KABUL -- Afghan President Hamid Karzai says his armed forces have taken over the leadership of security operations across the country after a Kabul ceremony marking the handover from NATO-led forces.
Karzai welcomed the handover of the leadership to the Afghan National Army and Afghan National Police on during a ceremony at the National Defense University in Kabul on June 18.
"This has been one of my greatest desires and pursuits, and I am glad that I -- as an Afghan citizen and the Afghan president -- have reached this objective today to have the Afghan forces in command of themselves and in service of the country," Karzai said.
"For the people of Afghanistan, this is equally and perhaps more a great day where the Afghan people will see their own children, their own young ones, providing protection to their lives and to their country."
Karzai called for "positive engagement" from Pakistan to ensure long-term peace and regional stability.
In Dubai, Reuters quoted an unnamed Afghan diplomat who said Afghan Taliban planned to open an liaison office in Qatar as soon as June 18.
At a news conference after the handover ceremony, Karzai said he would send the Afghan Peace Council to Qatar for talks with the Taliban.
"We don't have any immediate preconditions for talks between the Afghan Peace Council and the Taliban, but we have principles laid down," Karzai said in Kabul. "The principles are that the talks, having begun in Qatar, must immediately be moved to Afghanistan. Second, that the talks must bring about an end to violence in Afghanistan. Third, that the talks must not become a tool for any third country for exploitation with regard to its or their interests in Afghanistan."
The handover of command focused on the last remaining areas where NATO-led forces were still in charge.
Afghanistan's Defense Ministry says Afghan troops will soon be carrying out security operations in volatile area of southern and eastern Afghanistan where the Taliban continue to fight -- such as the provinces of Helmand, Kandahar, Khost, Paktia, and Kunar.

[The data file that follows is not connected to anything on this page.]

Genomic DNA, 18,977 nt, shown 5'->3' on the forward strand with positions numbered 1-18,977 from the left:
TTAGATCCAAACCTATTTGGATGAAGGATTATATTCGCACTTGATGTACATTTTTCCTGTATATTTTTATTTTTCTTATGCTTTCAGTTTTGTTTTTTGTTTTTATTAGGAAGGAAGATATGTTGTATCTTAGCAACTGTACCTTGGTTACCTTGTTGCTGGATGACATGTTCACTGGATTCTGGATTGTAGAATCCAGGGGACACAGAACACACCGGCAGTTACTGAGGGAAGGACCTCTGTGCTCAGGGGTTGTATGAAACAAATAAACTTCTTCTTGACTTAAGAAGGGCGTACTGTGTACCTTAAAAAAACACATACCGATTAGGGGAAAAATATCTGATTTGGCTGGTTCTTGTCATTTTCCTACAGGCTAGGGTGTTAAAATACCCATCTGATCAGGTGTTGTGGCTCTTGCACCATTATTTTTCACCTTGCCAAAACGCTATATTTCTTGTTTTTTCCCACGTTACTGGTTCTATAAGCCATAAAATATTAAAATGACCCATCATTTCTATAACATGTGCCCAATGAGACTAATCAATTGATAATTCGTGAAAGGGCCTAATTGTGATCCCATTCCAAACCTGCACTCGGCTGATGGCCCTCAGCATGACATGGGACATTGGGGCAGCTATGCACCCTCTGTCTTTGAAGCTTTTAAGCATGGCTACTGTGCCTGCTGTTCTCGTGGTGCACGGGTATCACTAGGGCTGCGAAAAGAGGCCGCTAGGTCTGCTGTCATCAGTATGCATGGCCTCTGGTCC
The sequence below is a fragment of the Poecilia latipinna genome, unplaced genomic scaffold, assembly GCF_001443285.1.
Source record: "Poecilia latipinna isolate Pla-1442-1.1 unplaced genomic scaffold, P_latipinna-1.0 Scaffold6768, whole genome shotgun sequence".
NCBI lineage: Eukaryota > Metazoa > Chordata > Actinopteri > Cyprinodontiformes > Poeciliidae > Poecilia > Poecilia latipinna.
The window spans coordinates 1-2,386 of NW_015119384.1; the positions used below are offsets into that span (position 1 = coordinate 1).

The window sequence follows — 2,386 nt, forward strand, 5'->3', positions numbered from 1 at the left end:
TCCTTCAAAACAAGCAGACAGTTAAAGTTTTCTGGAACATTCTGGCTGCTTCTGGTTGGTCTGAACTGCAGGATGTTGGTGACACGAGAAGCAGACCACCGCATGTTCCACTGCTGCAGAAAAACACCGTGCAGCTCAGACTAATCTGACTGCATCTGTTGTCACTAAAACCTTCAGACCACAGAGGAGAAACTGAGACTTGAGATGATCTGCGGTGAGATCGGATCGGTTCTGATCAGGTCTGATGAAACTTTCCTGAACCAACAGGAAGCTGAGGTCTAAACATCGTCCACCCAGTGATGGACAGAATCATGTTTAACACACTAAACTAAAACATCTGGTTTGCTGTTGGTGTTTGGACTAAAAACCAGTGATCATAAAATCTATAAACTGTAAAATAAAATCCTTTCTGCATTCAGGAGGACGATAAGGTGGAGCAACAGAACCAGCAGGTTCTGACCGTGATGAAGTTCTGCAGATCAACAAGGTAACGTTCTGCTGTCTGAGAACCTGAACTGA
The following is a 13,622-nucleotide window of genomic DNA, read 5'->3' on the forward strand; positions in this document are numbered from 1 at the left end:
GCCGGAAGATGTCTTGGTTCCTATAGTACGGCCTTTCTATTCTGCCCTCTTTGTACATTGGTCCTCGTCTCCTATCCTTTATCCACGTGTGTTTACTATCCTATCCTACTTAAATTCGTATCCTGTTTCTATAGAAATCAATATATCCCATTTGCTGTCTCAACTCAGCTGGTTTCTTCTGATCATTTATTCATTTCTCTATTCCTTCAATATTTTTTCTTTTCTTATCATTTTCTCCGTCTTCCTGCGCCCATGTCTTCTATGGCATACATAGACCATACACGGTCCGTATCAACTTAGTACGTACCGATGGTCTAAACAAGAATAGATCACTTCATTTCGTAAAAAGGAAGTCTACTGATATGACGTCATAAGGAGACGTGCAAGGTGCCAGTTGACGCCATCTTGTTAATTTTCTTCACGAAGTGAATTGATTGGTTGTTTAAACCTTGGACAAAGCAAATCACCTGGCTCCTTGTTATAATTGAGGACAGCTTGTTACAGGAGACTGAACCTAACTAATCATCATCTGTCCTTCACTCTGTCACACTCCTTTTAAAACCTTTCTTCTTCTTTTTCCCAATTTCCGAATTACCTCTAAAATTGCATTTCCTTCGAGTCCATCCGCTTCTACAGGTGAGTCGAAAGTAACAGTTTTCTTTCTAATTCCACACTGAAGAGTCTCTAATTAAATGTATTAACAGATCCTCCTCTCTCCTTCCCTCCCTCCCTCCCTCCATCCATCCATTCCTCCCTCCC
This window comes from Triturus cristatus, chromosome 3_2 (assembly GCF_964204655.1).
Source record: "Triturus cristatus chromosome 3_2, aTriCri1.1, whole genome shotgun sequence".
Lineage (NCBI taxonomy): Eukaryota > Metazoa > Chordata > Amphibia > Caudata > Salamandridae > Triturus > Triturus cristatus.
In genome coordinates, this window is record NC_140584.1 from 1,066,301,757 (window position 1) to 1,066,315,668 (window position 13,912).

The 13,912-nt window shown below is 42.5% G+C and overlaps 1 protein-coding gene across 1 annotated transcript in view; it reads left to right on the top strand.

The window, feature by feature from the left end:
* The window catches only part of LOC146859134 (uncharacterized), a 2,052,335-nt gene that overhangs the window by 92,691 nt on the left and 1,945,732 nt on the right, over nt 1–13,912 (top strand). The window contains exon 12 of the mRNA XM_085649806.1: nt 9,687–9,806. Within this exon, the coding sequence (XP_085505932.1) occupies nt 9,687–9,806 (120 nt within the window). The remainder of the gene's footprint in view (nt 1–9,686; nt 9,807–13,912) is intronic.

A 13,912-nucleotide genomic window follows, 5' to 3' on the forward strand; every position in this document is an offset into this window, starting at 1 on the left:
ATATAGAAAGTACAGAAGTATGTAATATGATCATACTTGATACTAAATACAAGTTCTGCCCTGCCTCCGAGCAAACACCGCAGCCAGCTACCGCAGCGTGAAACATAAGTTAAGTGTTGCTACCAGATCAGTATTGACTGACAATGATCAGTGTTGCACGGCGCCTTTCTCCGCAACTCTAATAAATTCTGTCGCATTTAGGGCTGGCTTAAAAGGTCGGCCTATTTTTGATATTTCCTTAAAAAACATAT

NATO Secretary-General Anders Fogh Rasmussen told the ceremony that Afghan troops represent "a formidable force."
"At the NATO summit last year we agreed that by the middle of this year we would reach an important milestone where your forces would be taking the lead for security across the country," Rasmussen said. "We can all be proud that we have delivered on this objective and that Afghan forces today are taking the lead on security."
After the transition to full Afghan control over security, some 100,000 international forces still in the country are meant to play a supporting and training role for about 350,000 Afghan soldiers and police. All foreign combat troops in the international coalition are due to withdraw from Afghanistan by the end of 2014.
Bomb Attack In Kabul
In western Kabul on June 18, prominent ethnic Hazara lawmaker Mohammad Mohaqiq was targeted by a roadside bomb.
Mohaqiq, Afghanistan’s senior Shi'ite Muslim cleric, told RFE/RL’s Radio Free Afghanistan that he was the target of the attack but was uninjured.
Police say three Afghan civilians were killed. Six of Mohaqiq's bodyguards were among the 30 or so people injured.
No one immediately claimed responsibility, but Taliban militants had increased their attacks ahead of the security handover.
In November of 2011, Mohaqiq -- together with the ethnic Uzbek commander Abdul Rashid Dostum and the ethnic Tajik politician Ahmad Zia Masud -- created a political party called Jabha-e Milli-e Afghanistan, or National Front of Afghanistan.
Dostum's militia members were reportedly involved in a gunbattle
this week when his forces attacked the home of the governor of a northern province.
With reporting by Reuters, AP, AFP, and RFE/RL's Radio Free Afghanistan